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Edition 22 - Chartered 22nd December 2010

Edition 22 - Chartered 22nd December 2010

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Published by Joel Hewish
Chartered is a free fortnightly publication from Fortrend Securities investment/financial adviser Joel Hewish.
Chartered is a free fortnightly publication from Fortrend Securities investment/financial adviser Joel Hewish.

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Published by: Joel Hewish on Jan 03, 2011
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Fortrend Securities - Wealth Management 
 Joel Hewish is an Investment/Financial Adviser at Fortrend Securities and manages the WealthManagement division. The opinions expressed are his own and do not represent those of Joe Forster or the International Advisory division.
Edition No. 2222nd December 2010
Bottom Line
Global equity markets appear to be tracing out the final upward move of what I view as beinga countertrend rally since March 2009. At the conclusion of this final upward move, the highest probability outcome argues for the resumption of the secular bear market.
Investors should continue to use the recent  price strength from May/June 2010 as an opportunity to reduce risk and position their portfolios to profit  from this opportunity!! 
Chart 1 – US S&P 500
The S&P 500 has continued to etch its way higher over the past fortnight, but yet again momentumis declining.
Since the rise above the April 2010 recovery high, the S&P 500 appears to have put in a 4
wavedecline and is now subdividing out the final 5
wave upwards. If this wave count is correct, themarket shouldn’t have too much further to go until we see the high of the recovery rally whichcommenced in March 2009 and the resumption of the larger secular bear market.
Over the past 8 weeks the American Association of Individual Investors’ Sentiment Survey hasproduced very low bearish sentiment readings of less than 25 on three different occasions while atthe same time producing extreme bullish readings of greater than 50 on four occasions. The level
of bullish optimism and complacency from investors is almost unprecedented and we are still somemargin below the all time highs.
Something of interest that was brought to my attention this week was the fact that a newconfirmed Hindenburg Omen was triggered last week. I’m not all that familiar with the HindenburgOmen but according to Wikipedia, it is a combination of technical factors that attempt to measurethe health of the New York Stock Exchange and by extension, the stock market as a whole. The goalof the indicator is to signal an increased probability of a significant stock market decline. Therationale is that under "normal conditions" either a substantial number of stocks may set newannual highs or annual lows, but not both at the same time. It is assumed that a healthy marketpossesses a degree of uniformity, whether up or down, and the simultaneous presence of manynew highs and lows may signal trouble ahead as the market displays a degree of fracture(http://en.wikipedia.org/wiki/Hindenburg_Omen, 21 Dec 2010).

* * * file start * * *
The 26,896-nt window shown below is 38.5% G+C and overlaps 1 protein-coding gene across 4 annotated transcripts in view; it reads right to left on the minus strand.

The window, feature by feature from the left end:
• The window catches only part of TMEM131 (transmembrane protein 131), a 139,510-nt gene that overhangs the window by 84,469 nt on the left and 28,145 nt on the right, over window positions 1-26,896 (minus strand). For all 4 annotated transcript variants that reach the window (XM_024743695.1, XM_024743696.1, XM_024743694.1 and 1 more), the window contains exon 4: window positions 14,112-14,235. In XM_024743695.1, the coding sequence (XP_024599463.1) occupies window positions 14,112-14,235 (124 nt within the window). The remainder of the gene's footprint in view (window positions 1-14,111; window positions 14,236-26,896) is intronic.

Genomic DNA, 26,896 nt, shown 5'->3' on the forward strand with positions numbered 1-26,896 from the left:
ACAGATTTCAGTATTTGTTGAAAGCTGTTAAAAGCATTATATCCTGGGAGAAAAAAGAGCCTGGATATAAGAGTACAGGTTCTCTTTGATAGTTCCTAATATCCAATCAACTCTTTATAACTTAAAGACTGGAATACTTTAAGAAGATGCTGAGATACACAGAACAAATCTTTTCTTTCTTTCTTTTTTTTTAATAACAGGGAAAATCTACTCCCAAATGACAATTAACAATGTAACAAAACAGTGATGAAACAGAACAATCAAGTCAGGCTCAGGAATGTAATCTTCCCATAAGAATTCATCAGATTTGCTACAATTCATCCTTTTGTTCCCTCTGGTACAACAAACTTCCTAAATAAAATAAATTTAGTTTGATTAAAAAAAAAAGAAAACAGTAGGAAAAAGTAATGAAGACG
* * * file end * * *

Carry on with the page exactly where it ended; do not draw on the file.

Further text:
While I am not all that familiar with this technical model, Dr Robert McHugh fromtechnicalindictorindex.com had this to say about the model:
While Hindenburg Omens have occurred without market crashes, over the past 25 years,no market crash has occurred without the presence of a Hindenburg Omen.
Given we have a confirmed Hindenburg Omen, there is now a 28% probability of a 15% orgreater panic sell-off over the next four months, there is a 39.2% probability that a 10% orgreater sell-off will occur, a 53.5% probability that a decline of 8% or greater will occur anda 74.9% probability that a stock market decline of at least 5% will occur.
Approximately only 1 in 14 of these signals will fail.
August 2010 produced a Hindenburg Omen but it only resulted in a minor correction of 2%to 5%.
According to Dr Robert McHugh, we should take this Hindenburg Omen seriously as the ElliottWave pattern, internal strength indicators and sentiment indicators all suggest the same.
Only time will tell but the indicators I look at suggest that the markets internal strength is waningand is not performing the way a normal bull market should.
Chart 2 – US S&P 500 – A closer look
The S&P 500 appears to be in the final 5
wave advance of what looks like an ABC correction.While there are still several possibilities in terms of wave counts, this wave count appears to havethe greatest level of evidence supporting it.
At this stage the Oscillator is confirming the assessment of the current move being a 5
wave as itis yet to have breached its November 2010 peak strength reading. 5
waves tend to exhibit lessOscillator strength than 3
waves as institutional support tends not to be as great in 5
waves asfor 3
The S&P 500 is currently trading within the 1,200 to 1,300 significant resistance zone. A top in therecovery rally is most likely within this range.
Chart 3 – S&P ASX 200
The S&P ASX 200 has strengthened over the past fortnight but not by much. At this stage the S&P ASX200 continues to trade below its November 2010 short term peak and remains some margin below itsrecovery high in April 2010.
The S&P ASX 200 continues to appear as though its recovery from May 2010 is corrective.
The likelihood of the S&P ASX 200 rising above its April 2010 recovery high over the medium termappears low.
Chart 4 – S&P ASX 200 – A closer look

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